His message is spread on tapes and CDs; he is promoted at rock concerts by superstar bands such as Pearl Jam, Rage Against the Machine, and U-2 (whose lead singer Bono called Chomsky a “rebel without a pause”). He is the icon of Hollywood stars like Matt Damon whose genius character in the Academy Award-winning film Good Will Hunting is made to invoke Chomsky as the go-to authority for political insight.
On the Web, there are more chat room references to Noam Chomsky than to Vice President Dick Cheney and 10 times as many as there are to Democratic congressional leaders.
In short, according to The Observer, he is “the Elvis of Academia.”
Uniquely among political writers, Mr. Chomsky has had three books in Amazon.com’s Top 2000.
Mr. Chomsky’s book “9-11” is a best seller (it has made the best-seller lists of The Washington Post, The Los Angeles Times, The Boston Globe, The Village Voice and Amazon.com) with over 300,000 copies sold. According to Michael Massing, the book’s genesis was the huge number of interview requests made to Mr. Chomsky after the attacks of 9/11. He was unable to keep up with all the media demands on his time, and so published an anthology of interviews on the subject.
(Chomsky’s publisher keeps its eyes on the bottom line: even the small pamphlet “What Uncle Sam Really Wants” has sold over 160,000 copies.) Mr. Chomsky’s publisher took out front-page ads in national newspapers and magazines, and, according to The Village Voice, the book “received prominent placement in bookstores upon its release.” In light of its controversial claims,
“…the mainstream media came calling on the
iconoclastic Chomsky. After profiles ran in The New York
Times and The Washington Post in May 2002, he faced off with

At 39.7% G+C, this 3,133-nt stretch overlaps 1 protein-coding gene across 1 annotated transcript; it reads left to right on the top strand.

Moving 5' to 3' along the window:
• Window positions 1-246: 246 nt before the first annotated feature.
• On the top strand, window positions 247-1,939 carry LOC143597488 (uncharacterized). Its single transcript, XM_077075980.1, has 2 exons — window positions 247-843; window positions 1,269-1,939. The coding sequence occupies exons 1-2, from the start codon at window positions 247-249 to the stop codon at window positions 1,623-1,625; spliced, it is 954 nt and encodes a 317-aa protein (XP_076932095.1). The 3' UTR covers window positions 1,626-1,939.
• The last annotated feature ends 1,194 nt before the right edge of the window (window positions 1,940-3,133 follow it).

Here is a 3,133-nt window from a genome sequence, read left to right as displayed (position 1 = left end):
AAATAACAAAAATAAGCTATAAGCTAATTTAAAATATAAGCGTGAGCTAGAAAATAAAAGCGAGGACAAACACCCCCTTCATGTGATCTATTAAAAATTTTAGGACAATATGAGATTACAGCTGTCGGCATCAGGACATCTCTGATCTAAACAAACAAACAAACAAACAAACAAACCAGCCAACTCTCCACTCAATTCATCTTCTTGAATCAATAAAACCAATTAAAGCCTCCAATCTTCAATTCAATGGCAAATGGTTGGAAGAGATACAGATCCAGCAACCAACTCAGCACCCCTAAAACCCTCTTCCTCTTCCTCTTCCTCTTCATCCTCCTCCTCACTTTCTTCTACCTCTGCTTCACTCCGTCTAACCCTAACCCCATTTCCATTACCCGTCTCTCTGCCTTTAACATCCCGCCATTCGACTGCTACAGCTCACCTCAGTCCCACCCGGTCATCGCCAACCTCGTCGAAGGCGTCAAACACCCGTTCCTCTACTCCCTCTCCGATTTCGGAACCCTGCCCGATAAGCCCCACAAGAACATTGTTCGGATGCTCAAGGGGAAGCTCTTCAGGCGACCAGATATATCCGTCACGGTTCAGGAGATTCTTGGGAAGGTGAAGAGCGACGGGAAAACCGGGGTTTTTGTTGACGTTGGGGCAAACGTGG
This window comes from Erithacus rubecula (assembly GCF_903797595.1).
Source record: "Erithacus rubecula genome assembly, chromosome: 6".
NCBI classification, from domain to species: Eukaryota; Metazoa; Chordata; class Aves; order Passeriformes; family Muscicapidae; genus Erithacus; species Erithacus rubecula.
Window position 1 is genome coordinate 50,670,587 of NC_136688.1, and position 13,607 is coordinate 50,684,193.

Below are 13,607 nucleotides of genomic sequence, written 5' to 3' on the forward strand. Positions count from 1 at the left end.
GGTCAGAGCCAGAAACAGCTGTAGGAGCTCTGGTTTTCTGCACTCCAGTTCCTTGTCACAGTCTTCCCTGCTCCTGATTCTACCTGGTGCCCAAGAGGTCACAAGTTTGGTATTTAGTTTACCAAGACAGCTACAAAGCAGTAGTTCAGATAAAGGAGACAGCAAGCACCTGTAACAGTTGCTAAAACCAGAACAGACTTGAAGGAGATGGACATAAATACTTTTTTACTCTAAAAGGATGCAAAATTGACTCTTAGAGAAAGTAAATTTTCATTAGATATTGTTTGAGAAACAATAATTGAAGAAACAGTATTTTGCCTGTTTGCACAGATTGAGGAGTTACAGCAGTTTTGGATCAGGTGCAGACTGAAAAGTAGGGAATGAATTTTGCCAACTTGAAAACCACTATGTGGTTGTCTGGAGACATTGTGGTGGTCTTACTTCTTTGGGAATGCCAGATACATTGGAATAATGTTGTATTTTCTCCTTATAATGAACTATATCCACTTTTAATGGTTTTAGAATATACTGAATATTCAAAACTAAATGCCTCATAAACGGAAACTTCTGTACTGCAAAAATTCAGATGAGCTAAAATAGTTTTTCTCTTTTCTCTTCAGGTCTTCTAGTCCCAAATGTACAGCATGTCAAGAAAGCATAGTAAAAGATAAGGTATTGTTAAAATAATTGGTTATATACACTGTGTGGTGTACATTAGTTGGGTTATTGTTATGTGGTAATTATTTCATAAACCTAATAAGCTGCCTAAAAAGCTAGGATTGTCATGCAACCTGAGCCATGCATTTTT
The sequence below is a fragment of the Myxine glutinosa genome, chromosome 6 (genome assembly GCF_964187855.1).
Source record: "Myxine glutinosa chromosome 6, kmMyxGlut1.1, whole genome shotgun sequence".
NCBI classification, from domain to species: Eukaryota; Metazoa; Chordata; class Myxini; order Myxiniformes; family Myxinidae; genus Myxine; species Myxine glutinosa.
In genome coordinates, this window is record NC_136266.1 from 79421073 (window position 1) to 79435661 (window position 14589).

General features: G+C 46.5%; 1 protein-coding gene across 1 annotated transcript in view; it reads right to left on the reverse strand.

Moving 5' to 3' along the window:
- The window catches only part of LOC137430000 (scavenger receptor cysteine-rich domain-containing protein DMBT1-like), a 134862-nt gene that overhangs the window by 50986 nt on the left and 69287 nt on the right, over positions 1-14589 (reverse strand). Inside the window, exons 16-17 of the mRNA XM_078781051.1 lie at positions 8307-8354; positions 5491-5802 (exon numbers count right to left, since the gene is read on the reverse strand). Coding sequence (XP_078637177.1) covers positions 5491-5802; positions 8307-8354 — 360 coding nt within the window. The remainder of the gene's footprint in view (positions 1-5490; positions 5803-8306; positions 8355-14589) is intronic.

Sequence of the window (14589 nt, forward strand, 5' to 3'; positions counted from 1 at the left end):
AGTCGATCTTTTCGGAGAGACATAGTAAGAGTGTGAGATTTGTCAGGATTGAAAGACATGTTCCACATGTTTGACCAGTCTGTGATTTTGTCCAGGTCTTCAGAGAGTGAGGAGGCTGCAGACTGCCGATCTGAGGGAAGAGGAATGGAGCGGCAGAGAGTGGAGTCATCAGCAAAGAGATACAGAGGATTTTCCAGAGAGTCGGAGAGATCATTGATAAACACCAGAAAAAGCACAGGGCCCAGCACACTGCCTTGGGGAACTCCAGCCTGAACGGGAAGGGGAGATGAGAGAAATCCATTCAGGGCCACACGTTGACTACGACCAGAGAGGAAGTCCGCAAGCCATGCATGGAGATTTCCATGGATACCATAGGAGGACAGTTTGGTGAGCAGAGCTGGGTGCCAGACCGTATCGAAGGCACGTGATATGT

arch-conservative Bill Bennett on CNN’s American Morning
With Paula Zahn, an appearance that created a definite spike
in sales, according to Greg Ruggiero, Chomsky’s editor.”
Chomsky’s book “Manufacturing Consent,” published in 1988, was also wildly popular. The book bravely identifies the fact that “America’s government and its corporate giants exercise control over what we read, see and hear.” The book was reviewed very favorably in the New York Times, which called it “[A] compelling indictment of the news media’s role in covering up errors and deceptions in American foreign policy of the past quarter century.”
Four of his books have been made into films, among which Manufacturing Consent has been called (by Inroads magazine) “among the most viewed documentaries of all time.”
Chomsky is among the American media’s 100 most-cited intellectuals, according to Inroads Magazine. According to the Chicago Tribune, Noam Chomsky is “the most often cited living author. Among intellectual luminaries of all eras, Chomsky placed eighth, just behind Plato and Sigmund Freud.” In fact, an entire network of left-wing media – Z Magazine, Pacifica Radio, South End Press – repeat virtually his every word.
He is a winner of the Orwell Award for “Distinguished Contributions to Honesty and Clarity in Public Language.” (Ted Koppel of ABC News is another distinguished recipient.)